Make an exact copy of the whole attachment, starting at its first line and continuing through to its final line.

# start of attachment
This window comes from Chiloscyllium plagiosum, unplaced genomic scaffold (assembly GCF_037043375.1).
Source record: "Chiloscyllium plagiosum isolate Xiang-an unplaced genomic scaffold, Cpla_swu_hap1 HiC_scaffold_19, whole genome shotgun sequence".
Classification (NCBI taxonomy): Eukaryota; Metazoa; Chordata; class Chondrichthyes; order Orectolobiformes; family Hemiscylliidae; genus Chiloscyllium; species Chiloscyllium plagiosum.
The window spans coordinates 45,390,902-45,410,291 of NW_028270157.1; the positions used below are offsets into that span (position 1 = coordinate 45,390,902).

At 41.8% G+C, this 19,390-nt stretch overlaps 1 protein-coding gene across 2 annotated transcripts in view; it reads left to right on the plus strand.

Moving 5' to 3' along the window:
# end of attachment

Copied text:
This window comes from Chiloscyllium plagiosum, unplaced genomic scaffold (assembly GCF_037043375.1).
Source record: "Chiloscyllium plagiosum isolate Xiang-an unplaced genomic scaffold, Cpla_swu_hap1 HiC_scaffold_19, whole genome shotgun sequence".
Classification (NCBI taxonomy): Eukaryota; Metazoa; Chordata; class Chondrichthyes; order Orectolobiformes; family Hemiscylliidae; genus Chiloscyllium; species Chiloscyllium plagiosum.
The window spans coordinates 45,390,902-45,410,291 of NW_028270157.1; the positions used below are offsets into that span (position 1 = coordinate 45,390,902).

At 41.8% G+C, this 19,390-nt stretch overlaps 1 protein-coding gene across 2 annotated transcripts in view; it reads left to right on the plus strand.

Moving 5' to 3' along the window: